I have to put a little bit on the record regarding the OMA and physician compensation. Speaker, nothing good comes from a unilateral agreement. Nothing good comes when you refuse to talk. What they're asking for is the same thing as every other workers' group. Yes, I know that physicians are well compensated, and, yes, I know that they are part of the 10%. This is not what the discussion is about. The discussion is about a group of very important workers in our communities-physicians-being able to have an opportunity to negotiate an agreement-an agreement that nobody will like, but everybody will be able to live with.

This is wrong. The fact that the government won't let them have their say, won't let them have a chance to negotiate, is bringing all sorts of unrest into our health care system that is not good. I know the Minister of Health will be interested in changing that. He understands the importance of having a good and trusting relationship between the care providers and the patients. You do this by bringing forward respect. You do this by bringing forward opportunities to be heard and to settle things so that everybody has an agreement they can live with.

Speaker, I also have to bring forward that flatlining the budgets of our hospitals for year after year-we're looking at year five and year six-is causing a lot of hardship. Some of our bigger ones are still managing relatively okay, but most of our community hospitals are having a tough time. What has been happening is that anything that is not acute hospital care is being shifted into the community, where it has no oversight, where it has no accountability, where it has no transparency. We're not opposed to transferring care into the community where it makes sense, but we are opposed to having it done when there is no framework for transparency, accountability, and maintaining quality.

I have nothing but respect for the College of Physicians and Surgeons of Ontario. They're trying hard. But their mandate for out-of-hospital services is very narrow. To have this one agency that is supposed to be the guardian of quality care, of transparency, of accountability-this is not happening, Speaker. CPSO does a good job; they do a good job within their mandate.

But what we had before in our hospitals, with freedom of access of information, with Ombudsman oversight-which I hope will come pretty soon-with boards of directors, with being able to have a person or a department in place that looks at your complaint-all of this is gone.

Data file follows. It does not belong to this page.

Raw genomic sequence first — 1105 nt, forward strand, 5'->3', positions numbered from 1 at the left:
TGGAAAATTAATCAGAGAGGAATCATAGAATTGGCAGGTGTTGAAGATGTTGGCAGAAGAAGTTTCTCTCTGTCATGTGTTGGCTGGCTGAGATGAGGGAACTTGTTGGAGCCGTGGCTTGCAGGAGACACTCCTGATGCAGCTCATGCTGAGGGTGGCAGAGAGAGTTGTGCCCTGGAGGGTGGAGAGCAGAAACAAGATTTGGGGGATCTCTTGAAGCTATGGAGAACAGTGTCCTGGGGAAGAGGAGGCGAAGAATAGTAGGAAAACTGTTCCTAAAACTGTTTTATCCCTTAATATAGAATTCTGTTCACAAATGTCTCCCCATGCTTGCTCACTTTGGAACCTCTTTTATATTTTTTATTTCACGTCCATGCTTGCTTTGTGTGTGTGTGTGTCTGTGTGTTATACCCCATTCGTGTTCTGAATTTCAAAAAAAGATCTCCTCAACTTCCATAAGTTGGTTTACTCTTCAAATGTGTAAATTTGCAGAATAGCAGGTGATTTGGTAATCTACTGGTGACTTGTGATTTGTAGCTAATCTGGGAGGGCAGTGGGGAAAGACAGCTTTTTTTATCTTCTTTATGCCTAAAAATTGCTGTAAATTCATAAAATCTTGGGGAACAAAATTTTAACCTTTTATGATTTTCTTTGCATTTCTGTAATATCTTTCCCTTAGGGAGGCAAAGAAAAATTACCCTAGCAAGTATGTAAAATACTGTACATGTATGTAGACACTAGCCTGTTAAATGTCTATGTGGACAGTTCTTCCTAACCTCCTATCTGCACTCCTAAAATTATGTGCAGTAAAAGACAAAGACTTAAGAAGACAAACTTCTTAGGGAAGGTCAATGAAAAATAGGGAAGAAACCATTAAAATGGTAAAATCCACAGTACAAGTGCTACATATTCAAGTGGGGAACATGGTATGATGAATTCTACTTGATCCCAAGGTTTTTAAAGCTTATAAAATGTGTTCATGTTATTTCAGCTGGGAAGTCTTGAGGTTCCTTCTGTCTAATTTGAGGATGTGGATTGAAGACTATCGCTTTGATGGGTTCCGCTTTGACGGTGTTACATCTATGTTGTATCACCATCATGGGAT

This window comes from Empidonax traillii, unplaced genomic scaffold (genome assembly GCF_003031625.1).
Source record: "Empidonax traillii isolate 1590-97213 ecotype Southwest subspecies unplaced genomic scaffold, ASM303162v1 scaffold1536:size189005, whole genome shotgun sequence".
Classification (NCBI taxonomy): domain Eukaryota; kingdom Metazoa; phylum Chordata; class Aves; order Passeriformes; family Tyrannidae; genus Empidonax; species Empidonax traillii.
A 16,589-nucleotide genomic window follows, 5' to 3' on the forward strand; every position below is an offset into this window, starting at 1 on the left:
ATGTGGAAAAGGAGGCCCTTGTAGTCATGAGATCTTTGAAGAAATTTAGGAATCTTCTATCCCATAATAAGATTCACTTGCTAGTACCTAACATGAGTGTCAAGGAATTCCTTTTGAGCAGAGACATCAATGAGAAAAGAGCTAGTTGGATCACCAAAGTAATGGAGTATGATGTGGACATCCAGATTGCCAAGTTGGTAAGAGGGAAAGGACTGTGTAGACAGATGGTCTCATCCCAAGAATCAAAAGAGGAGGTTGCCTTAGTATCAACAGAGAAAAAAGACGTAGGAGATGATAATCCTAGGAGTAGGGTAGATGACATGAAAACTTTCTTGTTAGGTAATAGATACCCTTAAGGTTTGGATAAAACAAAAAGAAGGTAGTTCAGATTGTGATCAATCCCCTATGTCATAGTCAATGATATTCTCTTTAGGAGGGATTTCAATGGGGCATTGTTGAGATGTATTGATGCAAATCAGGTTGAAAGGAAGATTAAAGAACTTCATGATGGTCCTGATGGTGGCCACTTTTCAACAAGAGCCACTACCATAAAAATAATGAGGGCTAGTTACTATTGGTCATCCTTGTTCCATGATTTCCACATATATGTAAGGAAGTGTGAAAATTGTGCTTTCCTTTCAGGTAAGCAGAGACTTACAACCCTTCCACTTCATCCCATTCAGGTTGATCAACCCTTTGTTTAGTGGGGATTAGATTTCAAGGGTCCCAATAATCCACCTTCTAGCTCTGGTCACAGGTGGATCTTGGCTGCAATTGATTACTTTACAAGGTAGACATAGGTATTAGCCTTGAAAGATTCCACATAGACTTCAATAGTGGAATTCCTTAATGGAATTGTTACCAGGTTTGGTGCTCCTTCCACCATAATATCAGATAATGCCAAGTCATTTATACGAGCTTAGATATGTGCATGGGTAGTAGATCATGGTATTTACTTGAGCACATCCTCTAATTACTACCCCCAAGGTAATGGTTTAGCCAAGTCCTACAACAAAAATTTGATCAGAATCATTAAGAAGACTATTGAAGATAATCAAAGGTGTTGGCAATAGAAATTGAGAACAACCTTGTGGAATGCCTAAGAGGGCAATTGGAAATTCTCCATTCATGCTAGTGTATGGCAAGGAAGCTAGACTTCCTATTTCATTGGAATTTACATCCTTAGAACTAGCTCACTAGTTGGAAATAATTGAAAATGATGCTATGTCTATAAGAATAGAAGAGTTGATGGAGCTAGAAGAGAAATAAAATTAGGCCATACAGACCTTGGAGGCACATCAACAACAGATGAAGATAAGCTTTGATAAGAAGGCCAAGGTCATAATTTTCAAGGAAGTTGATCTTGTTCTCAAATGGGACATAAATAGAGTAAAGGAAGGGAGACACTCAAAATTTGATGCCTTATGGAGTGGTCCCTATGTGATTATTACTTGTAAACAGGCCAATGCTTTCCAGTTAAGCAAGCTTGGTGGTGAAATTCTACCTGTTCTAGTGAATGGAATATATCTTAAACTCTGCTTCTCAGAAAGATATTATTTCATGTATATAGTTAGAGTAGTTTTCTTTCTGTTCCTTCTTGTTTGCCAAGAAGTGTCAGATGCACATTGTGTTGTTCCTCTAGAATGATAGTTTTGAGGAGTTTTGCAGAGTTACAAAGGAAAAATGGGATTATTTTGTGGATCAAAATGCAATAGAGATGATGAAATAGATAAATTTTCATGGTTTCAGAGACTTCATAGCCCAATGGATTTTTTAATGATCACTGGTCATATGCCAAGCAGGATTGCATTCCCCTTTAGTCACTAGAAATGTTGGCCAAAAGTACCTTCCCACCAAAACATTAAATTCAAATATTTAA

I cannot FOI the out-of-hospital premises. I cannot be sure that there will be a person there who will handle a complaint if there is one. I certainly know that you cannot escalate this anywhere. There is no transparency; there is no accountability. This is wrong. It has to be fixed. This bill would allow us to make those kinds of changes because of the number of bills that it opens up, but it is not in there.

Another promise that was made through a budget-as you will remember, Speaker, when we were in a minority Parliament, we were able to negotiate a five-day wait time for people waiting for home care. We did not like many parts of what they had in their budget, but we agreed to support a Liberal budget on the promise that the tens of thousands of people who were waiting for home care would receive it within five days. Well, the Auditor General told us the result of that. The result of that is that people wait 195 days before they get home care.

For children waiting for children's services, we're talking over two years for speech-language pathology, and over two years for occupational therapy and physiotherapy. For a kid who is two, three or four years old, this is half their life that they have spent on a wait-list to get the services they need. Those are opportunities lost. This is a promise that is being broken each and every day.